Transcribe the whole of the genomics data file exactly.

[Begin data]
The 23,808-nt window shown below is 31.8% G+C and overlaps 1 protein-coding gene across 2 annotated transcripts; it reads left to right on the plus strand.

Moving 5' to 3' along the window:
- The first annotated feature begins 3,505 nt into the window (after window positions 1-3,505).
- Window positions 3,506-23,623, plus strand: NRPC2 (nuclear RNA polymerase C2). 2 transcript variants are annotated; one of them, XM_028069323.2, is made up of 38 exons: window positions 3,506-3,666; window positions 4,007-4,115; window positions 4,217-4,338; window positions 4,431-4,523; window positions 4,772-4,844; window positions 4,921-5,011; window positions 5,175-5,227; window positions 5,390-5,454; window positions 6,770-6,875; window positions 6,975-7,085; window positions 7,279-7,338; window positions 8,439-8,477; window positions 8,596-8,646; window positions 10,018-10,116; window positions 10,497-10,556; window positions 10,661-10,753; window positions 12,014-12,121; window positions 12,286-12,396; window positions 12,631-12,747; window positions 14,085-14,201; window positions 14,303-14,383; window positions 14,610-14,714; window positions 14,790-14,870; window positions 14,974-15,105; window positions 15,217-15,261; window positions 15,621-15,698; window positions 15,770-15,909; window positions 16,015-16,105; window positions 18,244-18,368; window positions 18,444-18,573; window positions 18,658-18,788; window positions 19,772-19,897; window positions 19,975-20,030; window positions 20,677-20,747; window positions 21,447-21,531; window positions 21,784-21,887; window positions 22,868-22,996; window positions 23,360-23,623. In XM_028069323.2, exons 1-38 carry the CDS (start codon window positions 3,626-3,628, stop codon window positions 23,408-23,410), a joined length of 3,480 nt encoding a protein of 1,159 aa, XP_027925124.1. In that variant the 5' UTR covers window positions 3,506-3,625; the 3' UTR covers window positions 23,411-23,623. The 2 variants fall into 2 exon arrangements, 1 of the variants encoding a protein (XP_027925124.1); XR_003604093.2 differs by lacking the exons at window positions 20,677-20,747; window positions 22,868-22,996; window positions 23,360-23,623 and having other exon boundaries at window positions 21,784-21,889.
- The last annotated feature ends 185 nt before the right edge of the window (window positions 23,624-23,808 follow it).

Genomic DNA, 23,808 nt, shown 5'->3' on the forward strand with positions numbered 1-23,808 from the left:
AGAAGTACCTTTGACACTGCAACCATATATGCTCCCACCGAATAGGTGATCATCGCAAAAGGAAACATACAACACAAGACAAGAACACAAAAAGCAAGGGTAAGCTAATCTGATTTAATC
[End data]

The 23,808-nt window shown below is 31.8% G+C and overlaps 1 protein-coding gene across 2 annotated transcripts; it reads left to right on the plus strand.

Moving 5' to 3' along the window:
- The first annotated feature begins 3,505 nt into the window (after window positions 1-3,505).
- Window positions 3,506-23,623, plus strand: NRPC2 (nuclear RNA polymerase C2). 2 transcript variants are annotated; one of them, XM_028069323.2, is made up of 38 exons: window positions 3,506-3,666; window positions 4,007-4,115; window positions 4,217-4,338; window positions 4,431-4,523; window positions 4,772-4,844; window positions 4,921-5,011; window positions 5,175-5,227; window positions 5,390-5,454; window positions 6,770-6,875; window positions 6,975-7,085; window positions 7,279-7,338; window positions 8,439-8,477; window positions 8,596-8,646; window positions 10,018-10,116; window positions 10,497-10,556; window positions 10,661-10,753; window positions 12,014-12,121; window positions 12,286-12,396; window positions 12,631-12,747; window positions 14,085-14,201; window positions 14,303-14,383; window positions 14,610-14,714; window positions 14,790-14,870; window positions 14,974-15,105; window positions 15,217-15,261; window positions 15,621-15,698; window positions 15,770-15,909; window positions 16,015-16,105; window positions 18,244-18,368; window positions 18,444-18,573; window positions 18,658-18,788; window positions 19,772-19,897; window positions 19,975-20,030; window positions 20,677-20,747; window positions 21,447-21,531; window positions 21,784-21,887; window positions 22,868-22,996; window positions 23,360-23,623. In XM_028069323.2, exons 1-38 carry the CDS (start codon window positions 3,626-3,628, stop codon window positions 23,408-23,410), a joined length of 3,480 nt encoding a protein of 1,159 aa, XP_027925124.1. In that variant the 5' UTR covers window positions 3,506-3,625; the 3' UTR covers window positions 23,411-23,623. The 2 variants fall into 2 exon arrangements, 1 of the variants encoding a protein (XP_027925124.1); XR_003604093.2 differs by lacking the exons at window positions 20,677-20,747; window positions 22,868-22,996; window positions 23,360-23,623 and having other exon boundaries at window positions 21,784-21,889.
- The last annotated feature ends 185 nt before the right edge of the window (window positions 23,624-23,808 follow it).

Genomic DNA, 23,808 nt, shown 5'->3' on the forward strand with positions numbered 1-23,808 from the left:
AGAAGTACCTTTGACACTGCAACCATATATGCTCCCACCGAATAGGTGATCATCGCAAAAGGAAACATACAACACAAGACAAGAACACAAAAAGCAAGGGTAAGCTAATCTGATTTAATC